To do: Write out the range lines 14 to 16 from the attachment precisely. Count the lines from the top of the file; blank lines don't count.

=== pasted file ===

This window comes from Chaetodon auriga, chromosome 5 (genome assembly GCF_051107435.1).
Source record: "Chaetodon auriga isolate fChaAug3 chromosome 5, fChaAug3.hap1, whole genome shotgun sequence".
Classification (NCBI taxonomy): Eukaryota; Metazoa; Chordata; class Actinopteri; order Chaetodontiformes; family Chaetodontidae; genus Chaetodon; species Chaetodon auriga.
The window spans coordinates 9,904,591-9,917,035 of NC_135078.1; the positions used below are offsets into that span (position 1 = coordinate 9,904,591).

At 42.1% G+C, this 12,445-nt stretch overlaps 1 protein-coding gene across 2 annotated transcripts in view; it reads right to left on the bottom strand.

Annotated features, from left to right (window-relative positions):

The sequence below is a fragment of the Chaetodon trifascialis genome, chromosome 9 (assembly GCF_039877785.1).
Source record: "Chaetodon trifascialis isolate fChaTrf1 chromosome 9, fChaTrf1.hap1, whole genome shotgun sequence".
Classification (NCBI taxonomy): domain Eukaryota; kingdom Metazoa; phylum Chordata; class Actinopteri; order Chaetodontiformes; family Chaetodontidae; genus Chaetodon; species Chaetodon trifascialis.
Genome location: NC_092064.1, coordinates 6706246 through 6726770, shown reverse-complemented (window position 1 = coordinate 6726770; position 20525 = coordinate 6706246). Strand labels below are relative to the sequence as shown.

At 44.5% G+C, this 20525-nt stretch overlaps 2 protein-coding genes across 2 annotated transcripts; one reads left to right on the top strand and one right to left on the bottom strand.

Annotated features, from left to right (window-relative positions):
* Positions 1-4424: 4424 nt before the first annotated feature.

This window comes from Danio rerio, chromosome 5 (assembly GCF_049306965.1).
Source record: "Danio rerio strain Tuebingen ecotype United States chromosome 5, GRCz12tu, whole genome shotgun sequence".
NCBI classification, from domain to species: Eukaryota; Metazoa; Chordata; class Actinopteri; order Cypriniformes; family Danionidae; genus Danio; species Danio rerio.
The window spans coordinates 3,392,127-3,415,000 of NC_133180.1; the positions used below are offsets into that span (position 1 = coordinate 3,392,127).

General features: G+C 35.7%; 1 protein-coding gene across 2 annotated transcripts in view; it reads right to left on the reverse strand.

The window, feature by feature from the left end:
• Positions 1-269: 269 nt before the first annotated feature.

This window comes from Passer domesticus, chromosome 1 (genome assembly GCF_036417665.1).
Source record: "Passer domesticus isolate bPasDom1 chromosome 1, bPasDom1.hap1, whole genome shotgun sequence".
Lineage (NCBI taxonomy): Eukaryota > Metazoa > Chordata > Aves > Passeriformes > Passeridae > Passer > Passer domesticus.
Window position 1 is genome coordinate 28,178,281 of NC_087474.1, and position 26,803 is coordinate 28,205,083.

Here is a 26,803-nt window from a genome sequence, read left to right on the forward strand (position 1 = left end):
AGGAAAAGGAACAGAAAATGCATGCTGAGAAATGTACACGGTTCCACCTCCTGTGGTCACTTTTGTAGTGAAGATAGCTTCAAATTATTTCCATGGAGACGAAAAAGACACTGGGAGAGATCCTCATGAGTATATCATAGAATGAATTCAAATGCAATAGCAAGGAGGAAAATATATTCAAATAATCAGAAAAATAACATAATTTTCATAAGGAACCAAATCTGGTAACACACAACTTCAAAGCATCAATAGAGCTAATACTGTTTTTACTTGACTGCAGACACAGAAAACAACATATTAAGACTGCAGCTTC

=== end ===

This window comes from Danio rerio, chromosome 5 (assembly GCF_049306965.1).
Source record: "Danio rerio strain Tuebingen ecotype United States chromosome 5, GRCz12tu, whole genome shotgun sequence".
NCBI classification, from domain to species: Eukaryota; Metazoa; Chordata; class Actinopteri; order Cypriniformes; family Danionidae; genus Danio; species Danio rerio.